Dear Prime MInister,

The Pacific Solution is working. The number of unscheduled boat arrivals has slowed. This has come about by a policy which incarcerates refugees who arrive by boat, including children, in harsh conditions on Manus Island or Nauru.

The basis of the Pacific Solution seems to be that future asylum seekers will be deterred from coming by boat because they know that harsh mistreatment awaits them.

If Manus Island and Nauru were pleasant places where families thrive in good health in an untroubled and nurturing environment the deterrent effect would of course not exist. 

We understand that, despite vociferous denials, Manus and Nauru have repeatedly been shown to be unsafe places and this is in fact part of the strategy.

Effectively then one group of people is being mistreated for the benefit of another group which might otherwise undertake a perilous journey by boat from an Asian port.

We are confident that our government would not condone participation in research or treatment without the consent of persons who themselves can derive no benefit, even if those persons were unlikely to be harmed in the process.

The problem with this strategy is that it is unethical to subject people who have not provided consent to harsh treatment for the benefit of others. The extent of the benefit to the other group is irrelevant. The people being sent to these islands have not consented to be used for the government’s deterrent purpose.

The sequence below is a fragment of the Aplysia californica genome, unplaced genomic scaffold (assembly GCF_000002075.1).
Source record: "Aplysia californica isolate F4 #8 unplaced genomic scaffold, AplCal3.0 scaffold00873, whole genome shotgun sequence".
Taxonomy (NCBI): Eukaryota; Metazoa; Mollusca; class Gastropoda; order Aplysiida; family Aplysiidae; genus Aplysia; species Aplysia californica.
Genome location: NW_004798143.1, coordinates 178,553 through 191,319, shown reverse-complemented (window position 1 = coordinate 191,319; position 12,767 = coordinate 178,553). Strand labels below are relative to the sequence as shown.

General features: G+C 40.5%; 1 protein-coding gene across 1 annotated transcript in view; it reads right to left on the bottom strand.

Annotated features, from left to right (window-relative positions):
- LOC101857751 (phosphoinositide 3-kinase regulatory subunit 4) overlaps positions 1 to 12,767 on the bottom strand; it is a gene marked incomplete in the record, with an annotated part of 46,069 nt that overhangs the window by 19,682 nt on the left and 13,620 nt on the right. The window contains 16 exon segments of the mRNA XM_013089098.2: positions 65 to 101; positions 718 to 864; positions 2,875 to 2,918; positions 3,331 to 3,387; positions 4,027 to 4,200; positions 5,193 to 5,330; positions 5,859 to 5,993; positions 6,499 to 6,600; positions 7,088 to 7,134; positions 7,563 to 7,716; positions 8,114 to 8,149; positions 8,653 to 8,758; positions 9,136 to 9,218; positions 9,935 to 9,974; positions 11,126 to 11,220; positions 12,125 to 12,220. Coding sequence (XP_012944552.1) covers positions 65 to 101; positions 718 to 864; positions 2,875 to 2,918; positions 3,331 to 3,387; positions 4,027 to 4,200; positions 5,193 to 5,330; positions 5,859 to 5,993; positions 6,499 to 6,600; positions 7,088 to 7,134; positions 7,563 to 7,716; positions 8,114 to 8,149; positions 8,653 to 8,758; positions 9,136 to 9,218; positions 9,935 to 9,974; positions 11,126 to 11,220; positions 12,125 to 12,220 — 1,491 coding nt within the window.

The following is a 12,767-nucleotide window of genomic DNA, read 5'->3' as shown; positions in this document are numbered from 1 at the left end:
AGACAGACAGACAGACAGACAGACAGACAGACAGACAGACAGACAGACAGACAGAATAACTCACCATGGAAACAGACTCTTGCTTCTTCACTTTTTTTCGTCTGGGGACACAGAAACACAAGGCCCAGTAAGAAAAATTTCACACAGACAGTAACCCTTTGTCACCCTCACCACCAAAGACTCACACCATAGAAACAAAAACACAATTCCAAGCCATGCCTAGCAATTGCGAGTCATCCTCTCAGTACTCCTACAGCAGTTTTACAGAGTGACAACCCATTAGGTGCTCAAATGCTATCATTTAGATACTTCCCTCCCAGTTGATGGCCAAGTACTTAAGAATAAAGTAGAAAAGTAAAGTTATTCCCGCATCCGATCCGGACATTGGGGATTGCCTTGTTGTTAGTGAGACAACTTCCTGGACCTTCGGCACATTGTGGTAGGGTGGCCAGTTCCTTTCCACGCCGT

In medical research these principles are laid down in the Declaration of Helsinki. An example of such ethical principles operating in healthcare is in organ donation. A person with two good kidneys cannot be conscripted without consent to donate one kidney for transplantation even when that transplant would likely be lifesaving. The principle is the same. In the current government offshore detention strategy people, particularly children, are placed at serious risk of mental and physical health problems to protect others.

We are confident that our government would not condone participation in research or treatment without the consent of persons who themselves can derive no benefit, even if those persons were unlikely to be harmed in the process. When innocent people are clearly being harmed without consent for the benefit of others the ethical implications are clear.

Ethical principles are not established by legislation but are identified as self-evident truths. We fail to understand how government decisions can bypass or negate well established and universally recognised ethical principles.

The argument that refugee security assessment procedures keep people on these islands is spurious. These processes can readily be undertaken in Australia.

For our government to be seen to follow well established ethical principles, the forced detention of asylum seekers in environments with a risk of harm must cease.

Signed by:

  1. Emeritus Professor Kim Oates AM, University of Sydney
  2. Professor David Isaacs, University of Sydney
  3. Dr Sue Packer AM, Community Paediatrician, ACT
  4. Professor John Ziegler AM, School of Women’s & Children’s Health, UNSW
  5. Dr Avril Alba, University of Sydney
  6. Scientia Professor David A. Cooper AO, Director, Kirby Institute, UNSW
  7. Professor David Burgner, Paediatrician, Melbourne
  8. Dr Hilton Immerman OAM, UNSW
  9. Emeritus Professor Simon Chapman AO, University of Sydney
  10. Dr Alex Wodak AM, President, Australian Drug Law Reform Foundation and Director, Australia21
  11. Deborah Linker
  12. Emeritus Professor Konrad Kwiet, Sydney Jewish Museum
  13. Prof Louise Baur AM, University of Sydney
  14. Joanna Kalowski, Mediator and facilitator
  15. Dr Stephen Adelstein, Clinical Immunologist, Sydney
  16. Dr Sue Woolfenden, Community/Developmental Paediatrician, UNSW
  17. Dr Sarah Dalton, Paediatric Emergency Physician, Sydney
  18. Professor Kevin Forsyth, Academic paediatrician
  19. Associate Professor Alyson Kakakios OAM, University of Sydney
  20. Professor Andrew Carr, Head of Clinical Research, AMR, St Vincent’s Hospital, and UNSW